Fruit & Vegetable Magazine

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Cucumbers: Encumbered


March 13, 2008
By Fruit & Vegetable

Topics

Could the cucumber lose its cool?
According to geneticist Jack Staub, it just might.  He says this salad
favourite suffers from an overly narrow genetic base. That means if
disease strikes or severe drought settles in, it’s possible that not
just a few cucumber plants will suffer — they all could.

Could the cucumber lose its cool? According to geneticist Jack Staub, it just might.  He says this salad favourite suffers from an overly narrow genetic base. That means if disease strikes or severe drought settles in, it’s possible that not just a few cucumber plants will suffer — they all could.
Staub is working to invigorate cucumbers’ dismal DNA base with the help of wild relatives from southern Asia, the veggie’s birthplace. “It hasn’t been easy though,” he says, “since domestic cucumbers don’t cross easily with wild ones.” Twelve years ago, the Madison, Wisconsin-based researcher got lucky when an unusual wild cucumber species was discovered in China. Excited by its rarity and unlikely Chinese origins (the vegetable originated in India),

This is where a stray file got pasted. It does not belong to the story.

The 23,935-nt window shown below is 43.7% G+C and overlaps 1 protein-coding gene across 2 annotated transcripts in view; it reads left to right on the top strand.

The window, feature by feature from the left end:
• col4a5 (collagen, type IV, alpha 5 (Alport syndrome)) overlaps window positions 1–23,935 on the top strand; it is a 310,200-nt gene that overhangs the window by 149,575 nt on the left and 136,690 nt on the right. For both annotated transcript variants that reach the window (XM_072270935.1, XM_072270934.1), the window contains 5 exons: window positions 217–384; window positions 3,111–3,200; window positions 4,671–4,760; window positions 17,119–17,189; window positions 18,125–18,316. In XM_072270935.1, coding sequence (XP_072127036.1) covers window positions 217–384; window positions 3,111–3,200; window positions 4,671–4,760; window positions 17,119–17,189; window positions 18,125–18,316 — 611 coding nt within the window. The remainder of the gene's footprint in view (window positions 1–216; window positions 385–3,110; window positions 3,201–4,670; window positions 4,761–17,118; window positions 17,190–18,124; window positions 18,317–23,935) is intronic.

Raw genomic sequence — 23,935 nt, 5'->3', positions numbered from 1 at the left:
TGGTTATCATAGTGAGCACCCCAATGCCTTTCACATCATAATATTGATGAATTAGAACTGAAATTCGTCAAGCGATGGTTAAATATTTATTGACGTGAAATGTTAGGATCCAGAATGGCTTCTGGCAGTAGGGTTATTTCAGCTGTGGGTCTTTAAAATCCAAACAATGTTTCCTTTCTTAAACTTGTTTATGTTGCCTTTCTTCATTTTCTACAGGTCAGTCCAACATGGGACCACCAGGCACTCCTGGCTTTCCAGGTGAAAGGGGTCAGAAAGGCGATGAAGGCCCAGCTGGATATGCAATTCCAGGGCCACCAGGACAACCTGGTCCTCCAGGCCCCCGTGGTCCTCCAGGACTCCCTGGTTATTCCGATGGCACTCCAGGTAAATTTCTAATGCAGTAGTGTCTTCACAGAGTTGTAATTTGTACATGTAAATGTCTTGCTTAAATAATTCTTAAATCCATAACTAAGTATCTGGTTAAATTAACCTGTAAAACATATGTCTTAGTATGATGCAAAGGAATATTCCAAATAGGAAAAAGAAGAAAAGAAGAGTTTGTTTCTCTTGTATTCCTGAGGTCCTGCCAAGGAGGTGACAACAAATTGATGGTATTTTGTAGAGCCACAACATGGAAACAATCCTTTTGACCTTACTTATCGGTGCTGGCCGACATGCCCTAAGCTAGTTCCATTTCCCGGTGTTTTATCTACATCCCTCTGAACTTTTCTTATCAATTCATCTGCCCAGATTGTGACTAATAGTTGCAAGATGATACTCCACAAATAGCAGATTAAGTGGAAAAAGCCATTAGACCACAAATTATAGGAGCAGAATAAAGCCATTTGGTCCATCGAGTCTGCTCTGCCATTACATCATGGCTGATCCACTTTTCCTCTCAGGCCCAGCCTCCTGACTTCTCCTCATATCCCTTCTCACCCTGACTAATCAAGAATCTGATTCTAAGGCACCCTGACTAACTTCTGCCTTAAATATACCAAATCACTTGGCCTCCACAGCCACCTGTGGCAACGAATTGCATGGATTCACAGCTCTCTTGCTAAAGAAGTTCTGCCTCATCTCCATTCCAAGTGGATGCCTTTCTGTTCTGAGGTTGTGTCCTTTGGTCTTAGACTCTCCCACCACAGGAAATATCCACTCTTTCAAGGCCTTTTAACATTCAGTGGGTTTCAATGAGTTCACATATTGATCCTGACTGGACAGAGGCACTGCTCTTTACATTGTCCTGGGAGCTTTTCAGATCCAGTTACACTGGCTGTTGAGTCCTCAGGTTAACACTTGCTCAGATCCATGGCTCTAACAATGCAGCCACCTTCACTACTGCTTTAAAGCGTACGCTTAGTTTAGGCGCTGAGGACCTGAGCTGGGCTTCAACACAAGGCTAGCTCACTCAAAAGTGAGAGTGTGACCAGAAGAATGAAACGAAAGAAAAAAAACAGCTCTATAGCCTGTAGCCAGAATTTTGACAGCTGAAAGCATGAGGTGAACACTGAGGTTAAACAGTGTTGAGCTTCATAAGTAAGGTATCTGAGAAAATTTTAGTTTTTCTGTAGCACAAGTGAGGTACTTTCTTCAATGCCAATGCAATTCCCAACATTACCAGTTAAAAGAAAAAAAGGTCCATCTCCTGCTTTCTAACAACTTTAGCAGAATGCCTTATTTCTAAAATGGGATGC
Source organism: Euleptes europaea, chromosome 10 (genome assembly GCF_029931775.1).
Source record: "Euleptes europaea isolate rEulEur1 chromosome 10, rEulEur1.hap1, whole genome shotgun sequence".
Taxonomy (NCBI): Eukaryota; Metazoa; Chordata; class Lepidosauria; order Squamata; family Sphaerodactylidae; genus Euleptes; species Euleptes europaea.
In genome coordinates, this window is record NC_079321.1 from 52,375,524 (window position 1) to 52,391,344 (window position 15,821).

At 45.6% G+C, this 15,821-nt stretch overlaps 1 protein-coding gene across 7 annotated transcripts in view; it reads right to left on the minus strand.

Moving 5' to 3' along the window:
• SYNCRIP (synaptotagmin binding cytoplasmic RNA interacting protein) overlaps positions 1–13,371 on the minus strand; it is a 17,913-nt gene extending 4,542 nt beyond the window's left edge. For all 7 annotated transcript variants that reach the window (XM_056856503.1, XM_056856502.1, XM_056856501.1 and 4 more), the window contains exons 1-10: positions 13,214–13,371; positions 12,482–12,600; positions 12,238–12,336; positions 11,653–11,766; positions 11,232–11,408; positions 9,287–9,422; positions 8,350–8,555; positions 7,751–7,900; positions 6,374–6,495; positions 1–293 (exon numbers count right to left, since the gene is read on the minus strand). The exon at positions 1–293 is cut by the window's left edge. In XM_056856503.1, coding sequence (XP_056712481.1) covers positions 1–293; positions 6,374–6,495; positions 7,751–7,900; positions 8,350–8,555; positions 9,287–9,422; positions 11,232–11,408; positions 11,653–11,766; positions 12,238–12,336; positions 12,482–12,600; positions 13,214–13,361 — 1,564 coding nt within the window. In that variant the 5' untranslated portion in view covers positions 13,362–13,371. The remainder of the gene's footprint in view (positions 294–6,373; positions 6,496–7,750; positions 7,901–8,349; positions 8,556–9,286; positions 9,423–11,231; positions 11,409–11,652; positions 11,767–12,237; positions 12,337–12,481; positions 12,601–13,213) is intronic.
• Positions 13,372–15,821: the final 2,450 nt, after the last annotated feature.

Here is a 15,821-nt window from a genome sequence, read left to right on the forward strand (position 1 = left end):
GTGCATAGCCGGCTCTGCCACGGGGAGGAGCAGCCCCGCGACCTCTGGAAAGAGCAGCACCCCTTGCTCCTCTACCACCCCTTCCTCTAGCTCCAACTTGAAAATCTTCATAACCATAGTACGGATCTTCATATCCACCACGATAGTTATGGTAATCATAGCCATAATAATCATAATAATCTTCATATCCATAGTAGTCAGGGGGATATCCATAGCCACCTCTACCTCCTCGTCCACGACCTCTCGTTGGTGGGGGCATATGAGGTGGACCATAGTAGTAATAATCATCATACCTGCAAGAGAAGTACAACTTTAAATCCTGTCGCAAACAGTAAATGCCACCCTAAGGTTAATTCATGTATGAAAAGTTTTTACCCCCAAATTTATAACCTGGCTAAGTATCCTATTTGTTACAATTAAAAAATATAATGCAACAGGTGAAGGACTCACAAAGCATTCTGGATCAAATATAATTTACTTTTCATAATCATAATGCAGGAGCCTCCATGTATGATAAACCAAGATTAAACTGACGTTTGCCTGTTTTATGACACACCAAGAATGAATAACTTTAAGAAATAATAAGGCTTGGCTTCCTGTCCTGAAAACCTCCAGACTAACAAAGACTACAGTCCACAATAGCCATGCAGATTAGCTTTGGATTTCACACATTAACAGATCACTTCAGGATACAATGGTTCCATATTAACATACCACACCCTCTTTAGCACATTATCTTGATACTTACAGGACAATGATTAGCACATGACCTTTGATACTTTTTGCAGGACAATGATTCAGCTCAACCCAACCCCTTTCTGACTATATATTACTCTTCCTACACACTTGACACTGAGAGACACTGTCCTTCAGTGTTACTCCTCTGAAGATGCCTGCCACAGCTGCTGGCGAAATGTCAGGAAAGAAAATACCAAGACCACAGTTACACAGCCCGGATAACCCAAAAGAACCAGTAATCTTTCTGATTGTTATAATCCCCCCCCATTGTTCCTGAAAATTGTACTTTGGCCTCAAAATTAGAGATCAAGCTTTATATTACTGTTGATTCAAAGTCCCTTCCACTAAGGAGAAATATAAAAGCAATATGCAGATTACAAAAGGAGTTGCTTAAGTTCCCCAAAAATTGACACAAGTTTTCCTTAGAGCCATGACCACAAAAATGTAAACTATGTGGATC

Staub and a Chinese colleague tried crossing it with a domestic cultivar.  At first, they weren’t able to recover any offspring. Then, with the help of a technique called “embryo rescue,” some plants survived. And they were fertile, producing valuable seed for additional research.  Staub says that his advanced hybrids now “cross freely with domestic cucumbers.” He’s evaluating these hybrids for their horticultural potential in hopes of sharing the unique germplasm with breeders all over the world.  Now Staub faces a new obstacle: trying to cross the wild cucumber with its cousin, the melon. Why? Because untamed melons have a lot to offer domestic melons and cucumbers, including resistance to drought and pests. But Staub hasn’t been able to achieve a successful cross, even though the plants should be compatible reproductively, since they share the same number of chromosomes.  One of only two public cucumber breeders in the country, Staub will continue trying to solve the mysteries of why the cucurbit cousins won’t cross and how such a rare cucumber plant arose in China. 

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